B. Polymerization with dibromopolybutadiene 1.7 grams of PAPI-DMAP (0.006 mole) dissolved in 8.5 ml. of benzene were thoroughly mixed with a solution of 30 grams of Polysar (dibromobutadiene-5,000 M.W.) in 60 ml. of benzene. The so formed solution was poured into a Teflon lined pan and left for evaporation in a well ventilated room for 30 hours. 31 grams of a yellow-gray rubbery sheet were recovered. The sheet had a non-sticky shiny surface. The softening point was above 180 C.

C. Polymerization with dibromopropane 6.2 grams (0.02 mole) of PAPI/DMAP dissolved in 25 mls. of a 1/1 acetone-DMF mixture were quickly added under agitation to 4.1 grams (0.02 mole plus 3% excess). No immediate reaction of 1,3-dibromopropanol took place. Agitation at room temperature for 24 hours rendered the mixture cloudy. Homogenous rubber resin conglomerates were precipitated in petroleum ether. Final yield was 12 grams after drying in a desiccator. The product was a yellow-gray, non-sticky elastomer which discolored to a golden brown above 185 C.

D. Polymerization with 1,6-dibromohexane 6.2 grams 0.02 mole) of PAPI/DMAP dissolved in 25 mls. of 1/1 acetone-DMF mixture were quickly added under agitation to 5.0 grams (0.02 mole plus 3% excess) of 1,6-dibromohexane. No immediate reaction was seen. Agitation at room temperature for 24 hours plus storage for 72 hours gave no observable change. The reaction mixture was transferred to tefionized dishes for evaporation of solvent in well ventilated rooms. Final product was in the form of yellow-brown, non-elastic particles. Product does not melt or soften below 205 C. and discolored towards a golden brown from above 180 C.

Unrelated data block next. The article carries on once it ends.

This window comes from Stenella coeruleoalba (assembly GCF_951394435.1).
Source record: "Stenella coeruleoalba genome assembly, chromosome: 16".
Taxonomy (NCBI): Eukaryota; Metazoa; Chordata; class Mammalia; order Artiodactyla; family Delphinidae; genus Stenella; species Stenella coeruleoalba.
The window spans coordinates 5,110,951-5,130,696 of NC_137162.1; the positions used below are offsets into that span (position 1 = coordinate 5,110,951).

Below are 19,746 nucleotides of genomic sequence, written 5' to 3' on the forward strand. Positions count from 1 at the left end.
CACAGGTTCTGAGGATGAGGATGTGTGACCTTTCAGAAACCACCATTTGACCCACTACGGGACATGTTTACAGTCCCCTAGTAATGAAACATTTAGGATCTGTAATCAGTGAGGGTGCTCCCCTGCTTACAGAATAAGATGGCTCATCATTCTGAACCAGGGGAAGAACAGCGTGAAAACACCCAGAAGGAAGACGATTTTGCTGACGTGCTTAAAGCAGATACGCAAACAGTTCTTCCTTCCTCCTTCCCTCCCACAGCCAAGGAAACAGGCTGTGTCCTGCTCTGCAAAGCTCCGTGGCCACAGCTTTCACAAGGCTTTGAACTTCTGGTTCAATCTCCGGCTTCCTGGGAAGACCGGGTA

EXAMPLE XII 50 grams (0.01 mole) of the reaction product of 2 moles of DMAP and one mole of toluene di-isocyanate (TDI) were thoroughly mixed with grams of CCl.;. 4.7 grams (0.01 mole of a suspension of polydibromobutadiene (5,000 M.W.) was added to the resulting viscous liquid with agitation. Slow agitation was continued for five minutes and an almost clear liquid resulted, the few bubbles that formed disappearing after several minutes. The reaction mixture was then carefully transferred into polyethylene pans. After evaporation of the solvent for 48 hours, the material was removed from the pan and drying continued for 24 hours. A brownish, almost opaque rubber sheet was obtained. The sheet was elastic, bubble free, non-sticky and had a smooth dull surface.